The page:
Dolphin spotting boat trips will be available for the first time for visitors to the Romanian seaside resorts this summer.
Fishing boats will be taking tourists to the dolphins' habitats in the Black Sea this summer as part of a unique project in Romania ran by the Oceanic Club in Constanta, a society for marine exploration and protection. The project is called “Dolphin Watching, an alternative for sustainable development” and will be implemented in the southern part of the Romanian Black Sea coast, between Cape Midia and Vama Veche.
This type of tourist activity, which is very profitable and has been carried out successfully in many countries, will also be included in the packages provided by different hotels in Romania’s seaside resorts, says the director of the Oceanic Club, Razvan Popescu Mirceni:
“This project is mainly aimed at introducing dolphin watching to Romania. This type of ecotourism, widely practised in countries like Iceland, Greece, Italy, Spain, Portugal, South Africa, Australia and the United States, involves local communities, in particular fishermen, as well as boat owners and travel agencies. During these boat trips, visitors are taken far at sea to encounter dolphins in their natural environment. This type of activity became popular in the 1990s, and according to World Wide Fund data, this business grew significantly between 2000 and 2010, generating profits of over one billion euros. The money went to the local communities, especially fishermen, who have thus become more interested in protecting the dolphins. To a certain extent, this also diminished the pressure on fishing at a local level.”
The Oceanic Club volunteers, who have been monitoring the dolphins in the southern part of the Romanian Black Sea coast for the past 8 years, have identified several families of dolphins at 300 m to 7 or 8 km off the coast. The cost of a fishing boat trip is between 30 and 200 euros depending on the type of boat available. Tourists are allowed to take photos or film the dolphins while keeping a safe distance of around 100 m. Razvan Popescu Mirceni, from the Oceanic Club:
“We have 25 trained guides for the dolphin watching trips and are working with several travel agencies to facilitate dialogue and the exchange of information between the people who provide the service and the agencies who bring in the visitors. Our intention is to turn this activity into an organised form of tourism, one that meets certain standards and can attract a constant flow of tourists. Basically, what we want is for this activity to be carried out in a responsible way, both in terms of the environment and the development of local businesses. We have also made available for the parties involved in the project a best practice manual. This is free of charge and is available online and in print format. In February, we will also finalise a documentary film about how to conduct dolphin watching activities in a way that is environmentally safe, a film that will be useful both to the public and the people who develop this type of business.”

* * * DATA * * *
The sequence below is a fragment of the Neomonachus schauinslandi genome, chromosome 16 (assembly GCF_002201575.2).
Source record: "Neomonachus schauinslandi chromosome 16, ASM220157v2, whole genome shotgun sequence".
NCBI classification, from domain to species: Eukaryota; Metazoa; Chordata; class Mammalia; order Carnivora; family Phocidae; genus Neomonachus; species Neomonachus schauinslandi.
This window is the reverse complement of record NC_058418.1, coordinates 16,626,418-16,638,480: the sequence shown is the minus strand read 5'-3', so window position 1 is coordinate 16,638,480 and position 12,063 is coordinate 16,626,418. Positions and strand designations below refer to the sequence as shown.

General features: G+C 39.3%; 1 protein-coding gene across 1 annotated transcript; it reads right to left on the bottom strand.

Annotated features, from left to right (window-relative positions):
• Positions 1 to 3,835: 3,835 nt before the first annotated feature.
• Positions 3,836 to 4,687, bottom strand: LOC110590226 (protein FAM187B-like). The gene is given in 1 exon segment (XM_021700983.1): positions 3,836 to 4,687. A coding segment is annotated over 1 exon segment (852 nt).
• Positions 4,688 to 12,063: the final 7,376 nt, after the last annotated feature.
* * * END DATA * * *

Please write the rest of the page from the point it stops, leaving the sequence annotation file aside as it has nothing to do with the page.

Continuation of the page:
The Black Sea is home to three species of dolphin. Although protected by law and international conventions, the number of dolphins has decreased dramatically, from two million in the 1950s to a few tens of thousands today. The main threats to the dolphins are the fishing nets. Razvan Popescu Mirceni explains:
”As the practice of trawling has decreased, a number of pelagic species, which live in waters that are neither close to the bottom nor near the shore, have recovered, and they attract the dolphins. Because of extensive fishing, the situation is still difficult for other types of fish, such as demersal species, which live on or near the bottom of the sea, for example the turbot and the goby. Unfortunately, a lot of cage fishing is practised, and this is not good. However, the stocks of species like sprat, mackerel and silverfish have recovered and this draws many marine mammals living in the west of the Black Sea to the Romanian territorial waters, especially in summer. One thing we should mention is that during the 75 expeditions we carried out at sea in 2012 and 2013 we had 65 encounters with the dolphins. So far, we have mapped a large number of areas where dolphins come for food, to socialise or to rest, so we know the time of day, type of weather and times during the year when we are most likely to encounter them. Therefore, the information we provide to the people organising dolphin watching trips as to the likelihood of encountering dolphins in a given area is more than 98% accurate.“
The dolphin watching project on the Romanian Black Sea coast begins on May 1st.